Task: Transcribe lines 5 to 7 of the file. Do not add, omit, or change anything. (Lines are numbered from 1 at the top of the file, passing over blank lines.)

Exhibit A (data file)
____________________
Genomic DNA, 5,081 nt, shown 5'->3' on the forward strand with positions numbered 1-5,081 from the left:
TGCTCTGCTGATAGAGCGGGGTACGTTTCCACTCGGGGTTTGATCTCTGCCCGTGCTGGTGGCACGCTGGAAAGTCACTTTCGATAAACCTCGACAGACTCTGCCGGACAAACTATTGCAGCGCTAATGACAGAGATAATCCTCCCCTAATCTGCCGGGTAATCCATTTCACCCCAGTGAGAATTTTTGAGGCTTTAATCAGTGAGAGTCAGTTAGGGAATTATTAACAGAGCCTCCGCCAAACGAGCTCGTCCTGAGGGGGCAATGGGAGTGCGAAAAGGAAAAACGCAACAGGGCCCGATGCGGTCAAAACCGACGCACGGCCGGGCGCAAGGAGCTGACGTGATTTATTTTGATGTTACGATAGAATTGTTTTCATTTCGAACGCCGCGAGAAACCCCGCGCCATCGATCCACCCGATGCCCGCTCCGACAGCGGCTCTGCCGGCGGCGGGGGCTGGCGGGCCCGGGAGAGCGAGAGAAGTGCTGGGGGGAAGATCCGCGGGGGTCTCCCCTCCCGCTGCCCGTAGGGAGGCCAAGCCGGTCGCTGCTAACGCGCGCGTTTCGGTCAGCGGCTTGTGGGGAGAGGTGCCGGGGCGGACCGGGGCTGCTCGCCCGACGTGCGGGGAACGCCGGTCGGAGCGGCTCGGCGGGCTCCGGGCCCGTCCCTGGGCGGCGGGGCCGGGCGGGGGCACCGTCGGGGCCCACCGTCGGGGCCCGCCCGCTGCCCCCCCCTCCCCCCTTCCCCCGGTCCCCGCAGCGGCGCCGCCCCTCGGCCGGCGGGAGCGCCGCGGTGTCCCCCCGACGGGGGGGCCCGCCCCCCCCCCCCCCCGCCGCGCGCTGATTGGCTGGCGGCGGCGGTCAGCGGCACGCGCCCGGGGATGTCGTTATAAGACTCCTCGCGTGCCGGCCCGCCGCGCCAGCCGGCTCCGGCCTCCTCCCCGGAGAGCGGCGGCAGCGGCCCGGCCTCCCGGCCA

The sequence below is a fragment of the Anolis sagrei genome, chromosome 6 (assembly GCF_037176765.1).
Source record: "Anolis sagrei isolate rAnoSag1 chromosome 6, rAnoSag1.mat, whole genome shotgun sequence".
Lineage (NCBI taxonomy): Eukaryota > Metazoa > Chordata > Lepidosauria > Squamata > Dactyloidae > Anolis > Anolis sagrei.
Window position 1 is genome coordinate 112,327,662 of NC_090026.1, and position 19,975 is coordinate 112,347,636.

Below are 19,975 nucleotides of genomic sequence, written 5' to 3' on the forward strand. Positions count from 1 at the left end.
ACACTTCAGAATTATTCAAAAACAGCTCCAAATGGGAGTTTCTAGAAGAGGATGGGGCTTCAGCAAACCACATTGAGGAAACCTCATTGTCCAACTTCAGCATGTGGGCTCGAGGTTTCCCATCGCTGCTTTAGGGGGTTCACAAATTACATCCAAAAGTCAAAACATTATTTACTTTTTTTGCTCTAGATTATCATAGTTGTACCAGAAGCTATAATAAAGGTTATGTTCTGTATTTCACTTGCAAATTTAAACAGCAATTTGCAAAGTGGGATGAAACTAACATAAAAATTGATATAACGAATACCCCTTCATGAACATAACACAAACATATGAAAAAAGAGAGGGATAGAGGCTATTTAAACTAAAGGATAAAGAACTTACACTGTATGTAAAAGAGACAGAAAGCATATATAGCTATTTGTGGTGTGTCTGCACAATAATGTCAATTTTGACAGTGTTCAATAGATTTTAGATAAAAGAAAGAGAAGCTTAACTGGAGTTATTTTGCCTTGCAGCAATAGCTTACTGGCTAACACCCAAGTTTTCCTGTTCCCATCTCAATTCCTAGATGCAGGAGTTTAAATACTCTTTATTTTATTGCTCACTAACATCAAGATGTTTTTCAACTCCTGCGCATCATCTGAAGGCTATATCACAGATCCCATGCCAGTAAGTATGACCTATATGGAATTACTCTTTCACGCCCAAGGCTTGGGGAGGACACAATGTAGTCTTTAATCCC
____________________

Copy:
Lineage (NCBI taxonomy): Eukaryota > Metazoa > Chordata > Lepidosauria > Squamata > Dactyloidae > Anolis > Anolis sagrei.
Window position 1 is genome coordinate 112,327,662 of NC_090026.1, and position 19,975 is coordinate 112,347,636.

Below are 19,975 nucleotides of genomic sequence, written 5' to 3' on the forward strand. Positions count from 1 at the left end.